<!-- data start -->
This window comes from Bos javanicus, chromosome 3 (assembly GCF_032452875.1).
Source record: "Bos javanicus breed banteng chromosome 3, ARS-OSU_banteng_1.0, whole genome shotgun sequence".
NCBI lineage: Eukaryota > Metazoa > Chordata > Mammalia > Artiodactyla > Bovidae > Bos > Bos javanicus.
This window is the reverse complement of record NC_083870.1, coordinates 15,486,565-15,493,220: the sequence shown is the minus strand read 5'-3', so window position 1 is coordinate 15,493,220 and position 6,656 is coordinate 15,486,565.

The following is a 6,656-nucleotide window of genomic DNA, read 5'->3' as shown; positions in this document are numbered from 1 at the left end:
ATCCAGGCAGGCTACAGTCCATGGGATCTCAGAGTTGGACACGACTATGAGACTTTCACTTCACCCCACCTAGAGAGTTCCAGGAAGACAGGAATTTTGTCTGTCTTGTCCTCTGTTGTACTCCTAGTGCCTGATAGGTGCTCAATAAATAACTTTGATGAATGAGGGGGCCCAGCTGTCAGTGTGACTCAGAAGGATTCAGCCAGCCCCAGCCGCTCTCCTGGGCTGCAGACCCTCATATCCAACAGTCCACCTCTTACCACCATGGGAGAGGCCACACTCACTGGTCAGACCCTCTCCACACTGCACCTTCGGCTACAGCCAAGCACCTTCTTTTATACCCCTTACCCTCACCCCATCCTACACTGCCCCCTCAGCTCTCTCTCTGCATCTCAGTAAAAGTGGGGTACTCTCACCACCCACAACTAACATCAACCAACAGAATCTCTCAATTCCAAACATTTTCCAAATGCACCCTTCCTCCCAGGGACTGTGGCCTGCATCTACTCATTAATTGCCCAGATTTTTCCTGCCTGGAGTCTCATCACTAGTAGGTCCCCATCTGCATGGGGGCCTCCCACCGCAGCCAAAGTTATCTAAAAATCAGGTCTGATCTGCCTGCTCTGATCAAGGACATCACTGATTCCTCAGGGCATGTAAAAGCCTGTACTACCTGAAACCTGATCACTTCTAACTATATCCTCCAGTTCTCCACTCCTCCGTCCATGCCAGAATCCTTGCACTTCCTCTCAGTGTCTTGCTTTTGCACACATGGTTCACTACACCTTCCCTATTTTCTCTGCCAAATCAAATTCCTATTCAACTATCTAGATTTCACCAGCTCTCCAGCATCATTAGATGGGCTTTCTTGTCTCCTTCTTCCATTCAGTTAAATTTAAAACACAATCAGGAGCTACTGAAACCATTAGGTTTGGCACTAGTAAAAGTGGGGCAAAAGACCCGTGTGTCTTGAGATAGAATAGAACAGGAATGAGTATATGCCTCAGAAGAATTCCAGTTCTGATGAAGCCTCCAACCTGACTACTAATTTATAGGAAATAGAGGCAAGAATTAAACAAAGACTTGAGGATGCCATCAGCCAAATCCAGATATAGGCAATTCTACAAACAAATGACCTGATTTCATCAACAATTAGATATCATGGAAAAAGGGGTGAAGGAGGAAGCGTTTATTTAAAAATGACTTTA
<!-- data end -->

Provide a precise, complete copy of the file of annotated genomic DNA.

This window comes from Bos javanicus, chromosome 3 (assembly GCF_032452875.1).
Source record: "Bos javanicus breed banteng chromosome 3, ARS-OSU_banteng_1.0, whole genome shotgun sequence".
NCBI lineage: Eukaryota > Metazoa > Chordata > Mammalia > Artiodactyla > Bovidae > Bos > Bos javanicus.
This window is the reverse complement of record NC_083870.1, coordinates 15,486,565-15,493,220: the sequence shown is the minus strand read 5'-3', so window position 1 is coordinate 15,493,220 and position 6,656 is coordinate 15,486,565.

The following is a 6,656-nucleotide window of genomic DNA, read 5'->3' as shown; positions in this document are numbered from 1 at the left end:
ATCCAGGCAGGCTACAGTCCATGGGATCTCAGAGTTGGACACGACTATGAGACTTTCACTTCACCCCACCTAGAGAGTTCCAGGAAGACAGGAATTTTGTCTGTCTTGTCCTCTGTTGTACTCCTAGTGCCTGATAGGTGCTCAATAAATAACTTTGATGAATGAGGGGGCCCAGCTGTCAGTGTGACTCAGAAGGATTCAGCCAGCCCCAGCCGCTCTCCTGGGCTGCAGACCCTCATATCCAACAGTCCACCTCTTACCACCATGGGAGAGGCCACACTCACTGGTCAGACCCTCTCCACACTGCACCTTCGGCTACAGCCAAGCACCTTCTTTTATACCCCTTACCCTCACCCCATCCTACACTGCCCCCTCAGCTCTCTCTCTGCATCTCAGTAAAAGTGGGGTACTCTCACCACCCACAACTAACATCAACCAACAGAATCTCTCAATTCCAAACATTTTCCAAATGCACCCTTCCTCCCAGGGACTGTGGCCTGCATCTACTCATTAATTGCCCAGATTTTTCCTGCCTGGAGTCTCATCACTAGTAGGTCCCCATCTGCATGGGGGCCTCCCACCGCAGCCAAAGTTATCTAAAAATCAGGTCTGATCTGCCTGCTCTGATCAAGGACATCACTGATTCCTCAGGGCATGTAAAAGCCTGTACTACCTGAAACCTGATCACTTCTAACTATATCCTCCAGTTCTCCACTCCTCCGTCCATGCCAGAATCCTTGCACTTCCTCTCAGTGTCTTGCTTTTGCACACATGGTTCACTACACCTTCCCTATTTTCTCTGCCAAATCAAATTCCTATTCAACTATCTAGATTTCACCAGCTCTCCAGCATCATTAGATGGGCTTTCTTGTCTCCTTCTTCCATTCAGTTAAATTTAAAACACAATCAGGAGCTACTGAAACCATTAGGTTTGGCACTAGTAAAAGTGGGGCAAAAGACCCGTGTGTCTTGAGATAGAATAGAACAGGAATGAGTATATGCCTCAGAAGAATTCCAGTTCTGATGAAGCCTCCAACCTGACTACTAATTTATAGGAAATAGAGGCAAGAATTAAACAAAGACTTGAGGATGCCATCAGCCAAATCCAGATATAGGCAATTCTACAAACAAATGACCTGATTTCATCAACAATTAGATATCATGGAAAAAGGGGTGAAGGAGGAAGCGTTTATTTAAAAATGACTTTA